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HAMMOND - Kathryn Beckett made sure she was on hand Sunday to take a look

at the newly refurbished interior of Porter Hall at Purdue University Calumet.

Purdue used a dedication ceremony Sunday afternoon to unveil the former

elementary school that was gutted to make way for television and radio studios,

elevators, student lounges, classrooms and other modern amenities.

The ceremony was highlighted by a one-woman play that focused on the life of

Gene Stratton Porter, the Indiana author for whom the original and current

building are named, and the opening of the cornerstone of the former elementary

school.

Beckett, one of the planners of the elementary school, said she couldn't

believe the changes in the 12-room schoolhouse that was opened in 1949.

"It doesn't look anything like it did when I was there," said Beckett, who

taught fifth and sixth grades and special education students at the school from

1957 to 1962.

Although the wholesale change in the building was hard to accept at first,

Beckett said, "Gene Stratton Porter knew you have to have change to have

progress."

Still, Beckett said it would have upset the naturalist to find the woods and

wildflowers that were so carefully cultivated by the students, teachers and

principal of Porter School destroyed to make room for a parking lot.

Purdue Chancellor James Yackel shared Beckett's concerns.

"I can't help but think that what Gene Stratton Porter would not be happy to

see what has happened to the woods," he said.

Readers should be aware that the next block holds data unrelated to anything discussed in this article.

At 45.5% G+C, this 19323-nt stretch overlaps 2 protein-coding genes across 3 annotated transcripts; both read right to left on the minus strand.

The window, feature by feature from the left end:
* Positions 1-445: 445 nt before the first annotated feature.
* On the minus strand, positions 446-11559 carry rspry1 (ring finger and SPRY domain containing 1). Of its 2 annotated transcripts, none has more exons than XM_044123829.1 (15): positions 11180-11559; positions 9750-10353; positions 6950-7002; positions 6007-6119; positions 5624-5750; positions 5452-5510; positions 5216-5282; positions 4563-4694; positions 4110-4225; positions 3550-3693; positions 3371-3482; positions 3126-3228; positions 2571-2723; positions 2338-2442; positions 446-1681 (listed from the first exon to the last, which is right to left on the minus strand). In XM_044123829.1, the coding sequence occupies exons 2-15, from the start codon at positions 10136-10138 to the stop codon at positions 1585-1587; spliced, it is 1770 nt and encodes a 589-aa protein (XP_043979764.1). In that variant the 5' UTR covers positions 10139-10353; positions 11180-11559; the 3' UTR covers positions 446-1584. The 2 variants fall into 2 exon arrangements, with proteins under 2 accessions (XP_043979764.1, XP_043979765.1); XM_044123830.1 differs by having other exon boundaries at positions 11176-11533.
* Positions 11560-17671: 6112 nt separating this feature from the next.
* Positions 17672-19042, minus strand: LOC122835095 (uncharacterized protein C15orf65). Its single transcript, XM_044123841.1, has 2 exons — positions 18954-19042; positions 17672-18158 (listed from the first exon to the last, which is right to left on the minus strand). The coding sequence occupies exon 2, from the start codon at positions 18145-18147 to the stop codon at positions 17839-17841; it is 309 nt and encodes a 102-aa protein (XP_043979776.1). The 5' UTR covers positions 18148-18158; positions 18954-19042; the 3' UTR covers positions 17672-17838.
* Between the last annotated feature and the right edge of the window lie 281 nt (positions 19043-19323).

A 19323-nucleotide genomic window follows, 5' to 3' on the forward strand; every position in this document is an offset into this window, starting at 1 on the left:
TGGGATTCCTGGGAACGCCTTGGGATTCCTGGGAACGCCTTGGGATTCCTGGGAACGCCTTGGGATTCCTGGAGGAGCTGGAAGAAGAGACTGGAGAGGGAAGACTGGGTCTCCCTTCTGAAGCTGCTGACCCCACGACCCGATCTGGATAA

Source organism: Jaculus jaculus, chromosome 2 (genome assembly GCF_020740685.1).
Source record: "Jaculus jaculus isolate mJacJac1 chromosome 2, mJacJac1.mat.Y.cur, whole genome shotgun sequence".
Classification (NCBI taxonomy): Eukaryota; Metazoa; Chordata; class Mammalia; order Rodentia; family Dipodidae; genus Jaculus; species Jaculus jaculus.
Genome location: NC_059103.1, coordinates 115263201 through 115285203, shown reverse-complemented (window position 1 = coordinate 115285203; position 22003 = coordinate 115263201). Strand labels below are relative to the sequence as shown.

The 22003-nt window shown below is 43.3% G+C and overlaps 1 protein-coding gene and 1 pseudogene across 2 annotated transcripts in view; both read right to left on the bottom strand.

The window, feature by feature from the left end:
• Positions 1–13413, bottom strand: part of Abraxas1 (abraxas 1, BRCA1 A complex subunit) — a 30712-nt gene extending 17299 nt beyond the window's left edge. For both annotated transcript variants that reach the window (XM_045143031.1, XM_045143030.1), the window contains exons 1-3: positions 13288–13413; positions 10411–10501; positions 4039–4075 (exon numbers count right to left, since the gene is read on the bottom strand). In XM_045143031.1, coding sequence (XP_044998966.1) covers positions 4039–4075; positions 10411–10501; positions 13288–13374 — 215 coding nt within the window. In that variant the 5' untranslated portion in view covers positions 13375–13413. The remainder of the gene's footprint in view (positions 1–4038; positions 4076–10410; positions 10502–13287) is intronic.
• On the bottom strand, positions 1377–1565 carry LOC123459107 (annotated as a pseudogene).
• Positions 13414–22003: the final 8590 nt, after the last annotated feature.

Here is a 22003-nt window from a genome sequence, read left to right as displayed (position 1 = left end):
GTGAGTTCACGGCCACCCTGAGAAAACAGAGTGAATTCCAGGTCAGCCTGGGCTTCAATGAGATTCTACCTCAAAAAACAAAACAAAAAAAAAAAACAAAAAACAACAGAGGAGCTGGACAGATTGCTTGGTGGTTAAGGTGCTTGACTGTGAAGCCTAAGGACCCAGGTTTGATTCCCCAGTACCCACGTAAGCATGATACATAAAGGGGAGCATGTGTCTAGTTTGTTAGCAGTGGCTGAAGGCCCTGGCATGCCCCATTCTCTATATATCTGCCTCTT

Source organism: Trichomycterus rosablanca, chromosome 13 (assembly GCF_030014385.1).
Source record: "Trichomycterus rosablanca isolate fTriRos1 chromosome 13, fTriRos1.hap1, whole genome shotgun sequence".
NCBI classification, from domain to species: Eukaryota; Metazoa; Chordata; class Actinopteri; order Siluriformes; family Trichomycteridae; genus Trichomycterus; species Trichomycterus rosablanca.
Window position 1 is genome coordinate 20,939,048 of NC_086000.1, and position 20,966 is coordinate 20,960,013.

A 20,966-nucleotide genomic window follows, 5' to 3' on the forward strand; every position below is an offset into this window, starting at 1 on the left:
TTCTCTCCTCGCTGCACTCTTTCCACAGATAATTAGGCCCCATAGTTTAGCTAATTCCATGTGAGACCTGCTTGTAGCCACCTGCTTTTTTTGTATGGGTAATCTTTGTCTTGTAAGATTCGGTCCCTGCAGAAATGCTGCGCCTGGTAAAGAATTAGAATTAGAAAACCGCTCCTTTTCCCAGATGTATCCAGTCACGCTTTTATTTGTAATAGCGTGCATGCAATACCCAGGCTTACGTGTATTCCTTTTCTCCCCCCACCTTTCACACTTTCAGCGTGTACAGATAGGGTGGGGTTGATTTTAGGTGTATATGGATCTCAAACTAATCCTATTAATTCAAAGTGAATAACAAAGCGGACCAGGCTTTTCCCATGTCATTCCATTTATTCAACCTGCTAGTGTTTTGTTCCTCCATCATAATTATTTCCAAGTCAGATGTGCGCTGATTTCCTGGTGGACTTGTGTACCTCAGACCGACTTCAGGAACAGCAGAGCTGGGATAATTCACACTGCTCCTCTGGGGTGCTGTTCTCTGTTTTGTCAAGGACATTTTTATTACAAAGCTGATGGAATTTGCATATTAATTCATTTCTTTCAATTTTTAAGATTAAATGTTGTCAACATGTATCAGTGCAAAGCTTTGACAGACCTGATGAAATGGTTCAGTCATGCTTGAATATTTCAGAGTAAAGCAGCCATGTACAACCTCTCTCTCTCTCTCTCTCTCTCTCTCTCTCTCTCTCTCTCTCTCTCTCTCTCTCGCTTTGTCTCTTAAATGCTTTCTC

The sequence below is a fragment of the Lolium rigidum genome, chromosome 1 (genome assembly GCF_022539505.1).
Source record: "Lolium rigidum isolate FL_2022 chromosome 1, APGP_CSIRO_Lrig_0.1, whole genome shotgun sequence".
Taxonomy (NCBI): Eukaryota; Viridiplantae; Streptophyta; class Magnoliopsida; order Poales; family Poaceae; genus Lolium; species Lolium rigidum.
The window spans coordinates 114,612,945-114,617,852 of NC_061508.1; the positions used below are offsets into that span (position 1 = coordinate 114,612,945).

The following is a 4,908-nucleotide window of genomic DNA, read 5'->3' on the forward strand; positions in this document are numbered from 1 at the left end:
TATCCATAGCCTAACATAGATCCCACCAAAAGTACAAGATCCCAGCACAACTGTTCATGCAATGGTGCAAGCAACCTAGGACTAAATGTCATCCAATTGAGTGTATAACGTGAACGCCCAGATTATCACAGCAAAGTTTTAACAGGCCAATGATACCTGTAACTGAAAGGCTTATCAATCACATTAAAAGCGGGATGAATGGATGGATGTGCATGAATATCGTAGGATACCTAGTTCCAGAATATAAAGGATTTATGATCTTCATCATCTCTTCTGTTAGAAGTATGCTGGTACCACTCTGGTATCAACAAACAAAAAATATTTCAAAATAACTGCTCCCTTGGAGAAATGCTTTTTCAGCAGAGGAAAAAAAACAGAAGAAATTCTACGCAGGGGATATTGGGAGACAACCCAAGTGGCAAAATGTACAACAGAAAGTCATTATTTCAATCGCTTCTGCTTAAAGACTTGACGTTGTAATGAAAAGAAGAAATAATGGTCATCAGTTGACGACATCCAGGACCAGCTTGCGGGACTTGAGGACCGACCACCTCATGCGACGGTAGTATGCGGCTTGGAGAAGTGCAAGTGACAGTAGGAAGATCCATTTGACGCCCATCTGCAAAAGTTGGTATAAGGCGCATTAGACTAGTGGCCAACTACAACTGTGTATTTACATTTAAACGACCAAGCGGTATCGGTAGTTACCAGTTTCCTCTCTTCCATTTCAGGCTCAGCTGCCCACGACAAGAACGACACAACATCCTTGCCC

Unlike other education buildings that are named for an administrator or

teacher, the school was named for Porter, who had numerous books published, was

a celebrated photographer and was one of the first true naturalists, a woman

who valued wildlife and animals.

Yackel said Hammond administrators had no trouble in choosing a name for the

new elementary school, which was built for school-age baby boomers in 1949.

"With its lovely location, its lush growth and wildflowers, trees and

animals, the choice to name it after Gene Stratton Porter was easy," Yackel

said.

Although the university could have changed the name, Wes Lukoshus, director

of university relations, said it was never considered.

Beckett said there was a deliberate attempt by then-Principal Helen

Jorgensen to cultivate that love and appreciation of nature at the school.

"The woods were very important to Porter School," Beckett said. "The

children would go out to dig to find things in the earth, to plant trees and

flowers."

That love of nature was evident in some of the items pulled from a box of

artifacts sealed in 1949.

During the opening of the time capsule, Hammond School Board President

Albertine Dent carefully unfolded a large picture in vivid greens and browns of

a cluster of trees.

Other items included in the sealed, square blue box were a New Testament, a

collection of poems by former school Superintendent Lee Caldwell, Christmas

cards, newspaper clippings announcing the opening of the school and memoirs of

first-grade students.

Hammond Superintendent David Dickson said the artifacts will be on display

at the school administration building and at Purdue Calumet.

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